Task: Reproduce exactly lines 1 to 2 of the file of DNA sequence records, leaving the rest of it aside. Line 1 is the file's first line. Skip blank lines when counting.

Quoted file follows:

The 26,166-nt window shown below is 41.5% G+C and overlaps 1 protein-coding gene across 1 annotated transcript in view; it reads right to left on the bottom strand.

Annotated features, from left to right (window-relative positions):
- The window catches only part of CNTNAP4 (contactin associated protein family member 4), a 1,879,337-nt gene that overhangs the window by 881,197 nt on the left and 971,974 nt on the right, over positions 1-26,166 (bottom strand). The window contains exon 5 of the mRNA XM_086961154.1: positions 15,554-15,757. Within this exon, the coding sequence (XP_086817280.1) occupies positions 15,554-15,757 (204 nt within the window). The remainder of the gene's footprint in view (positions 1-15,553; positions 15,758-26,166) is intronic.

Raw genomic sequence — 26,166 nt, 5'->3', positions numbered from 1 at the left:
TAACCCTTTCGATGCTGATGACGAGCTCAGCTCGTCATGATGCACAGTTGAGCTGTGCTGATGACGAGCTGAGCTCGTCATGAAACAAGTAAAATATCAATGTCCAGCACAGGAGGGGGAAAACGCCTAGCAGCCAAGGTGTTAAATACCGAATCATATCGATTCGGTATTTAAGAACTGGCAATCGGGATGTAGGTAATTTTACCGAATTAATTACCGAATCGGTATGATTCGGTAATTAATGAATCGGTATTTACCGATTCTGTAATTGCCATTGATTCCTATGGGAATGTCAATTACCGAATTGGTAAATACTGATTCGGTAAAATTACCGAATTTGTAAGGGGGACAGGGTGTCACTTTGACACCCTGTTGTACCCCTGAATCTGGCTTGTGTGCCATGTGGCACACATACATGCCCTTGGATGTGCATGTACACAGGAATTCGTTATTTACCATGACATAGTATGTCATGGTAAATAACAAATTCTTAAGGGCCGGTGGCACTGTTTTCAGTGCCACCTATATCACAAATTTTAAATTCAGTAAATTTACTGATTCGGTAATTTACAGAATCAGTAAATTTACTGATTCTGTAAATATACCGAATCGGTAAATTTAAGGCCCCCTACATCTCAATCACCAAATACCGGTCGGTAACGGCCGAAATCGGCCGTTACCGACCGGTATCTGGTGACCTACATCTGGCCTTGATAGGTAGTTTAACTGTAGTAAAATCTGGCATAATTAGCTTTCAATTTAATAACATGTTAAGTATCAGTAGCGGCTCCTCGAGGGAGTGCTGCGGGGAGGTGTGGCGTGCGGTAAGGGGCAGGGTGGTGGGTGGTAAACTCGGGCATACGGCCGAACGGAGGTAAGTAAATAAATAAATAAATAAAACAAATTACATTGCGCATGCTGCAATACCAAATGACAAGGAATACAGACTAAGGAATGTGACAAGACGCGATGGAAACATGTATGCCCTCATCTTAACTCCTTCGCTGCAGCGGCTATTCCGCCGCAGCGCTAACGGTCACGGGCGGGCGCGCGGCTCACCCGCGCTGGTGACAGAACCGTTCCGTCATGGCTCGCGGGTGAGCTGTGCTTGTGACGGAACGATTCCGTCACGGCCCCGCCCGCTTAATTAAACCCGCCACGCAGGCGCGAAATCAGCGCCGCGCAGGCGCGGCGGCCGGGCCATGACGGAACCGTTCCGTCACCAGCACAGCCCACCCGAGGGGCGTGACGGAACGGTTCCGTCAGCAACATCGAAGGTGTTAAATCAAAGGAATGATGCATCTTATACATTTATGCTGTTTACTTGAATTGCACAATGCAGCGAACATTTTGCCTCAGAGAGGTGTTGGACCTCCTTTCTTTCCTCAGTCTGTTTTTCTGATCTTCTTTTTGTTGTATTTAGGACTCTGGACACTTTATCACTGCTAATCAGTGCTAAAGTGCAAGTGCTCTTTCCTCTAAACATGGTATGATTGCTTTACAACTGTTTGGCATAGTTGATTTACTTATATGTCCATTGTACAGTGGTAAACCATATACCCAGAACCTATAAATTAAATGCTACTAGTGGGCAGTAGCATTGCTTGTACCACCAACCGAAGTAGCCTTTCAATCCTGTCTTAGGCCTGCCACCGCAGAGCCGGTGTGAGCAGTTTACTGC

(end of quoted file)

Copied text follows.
The 26,166-nt window shown below is 41.5% G+C and overlaps 1 protein-coding gene across 1 annotated transcript in view; it reads right to left on the bottom strand.

Annotated features, from left to right (window-relative positions):